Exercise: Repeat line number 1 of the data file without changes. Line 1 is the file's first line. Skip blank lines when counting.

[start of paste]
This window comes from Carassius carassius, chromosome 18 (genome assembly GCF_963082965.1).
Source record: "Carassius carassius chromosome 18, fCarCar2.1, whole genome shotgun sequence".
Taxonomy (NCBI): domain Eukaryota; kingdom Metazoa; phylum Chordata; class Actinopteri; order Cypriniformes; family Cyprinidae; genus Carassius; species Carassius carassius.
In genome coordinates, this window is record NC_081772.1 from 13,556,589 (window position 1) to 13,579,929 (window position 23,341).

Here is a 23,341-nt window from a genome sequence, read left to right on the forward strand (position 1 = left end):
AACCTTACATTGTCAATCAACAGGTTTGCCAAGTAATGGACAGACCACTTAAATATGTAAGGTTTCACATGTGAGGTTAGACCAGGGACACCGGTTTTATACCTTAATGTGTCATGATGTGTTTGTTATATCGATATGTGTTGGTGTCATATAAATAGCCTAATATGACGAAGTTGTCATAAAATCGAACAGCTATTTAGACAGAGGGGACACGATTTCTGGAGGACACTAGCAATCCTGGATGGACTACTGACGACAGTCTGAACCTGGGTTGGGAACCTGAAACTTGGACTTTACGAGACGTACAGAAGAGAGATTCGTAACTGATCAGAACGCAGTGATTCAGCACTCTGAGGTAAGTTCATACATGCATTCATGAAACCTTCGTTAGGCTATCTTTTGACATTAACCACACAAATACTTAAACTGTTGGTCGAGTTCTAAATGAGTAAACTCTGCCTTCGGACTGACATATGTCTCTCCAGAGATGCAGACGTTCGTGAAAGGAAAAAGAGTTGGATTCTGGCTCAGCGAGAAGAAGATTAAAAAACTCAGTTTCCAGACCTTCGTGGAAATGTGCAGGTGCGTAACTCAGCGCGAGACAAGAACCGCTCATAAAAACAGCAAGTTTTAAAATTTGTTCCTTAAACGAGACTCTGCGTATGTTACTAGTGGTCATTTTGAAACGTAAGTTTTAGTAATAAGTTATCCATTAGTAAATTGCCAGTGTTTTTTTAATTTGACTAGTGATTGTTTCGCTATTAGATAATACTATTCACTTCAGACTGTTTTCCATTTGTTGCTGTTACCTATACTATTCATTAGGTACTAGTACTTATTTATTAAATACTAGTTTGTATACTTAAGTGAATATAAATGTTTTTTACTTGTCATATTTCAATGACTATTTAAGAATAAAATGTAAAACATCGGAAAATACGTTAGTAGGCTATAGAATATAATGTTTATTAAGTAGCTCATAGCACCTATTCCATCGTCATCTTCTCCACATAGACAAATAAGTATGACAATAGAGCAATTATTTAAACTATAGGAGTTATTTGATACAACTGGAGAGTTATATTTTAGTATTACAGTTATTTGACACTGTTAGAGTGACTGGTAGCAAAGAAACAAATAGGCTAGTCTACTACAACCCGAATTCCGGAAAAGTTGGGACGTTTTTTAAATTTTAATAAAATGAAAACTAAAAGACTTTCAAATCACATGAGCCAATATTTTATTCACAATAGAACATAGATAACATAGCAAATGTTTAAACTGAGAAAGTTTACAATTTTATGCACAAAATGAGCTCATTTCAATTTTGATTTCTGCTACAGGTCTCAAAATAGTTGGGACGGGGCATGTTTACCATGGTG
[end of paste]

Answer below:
This window comes from Carassius carassius, chromosome 18 (genome assembly GCF_963082965.1).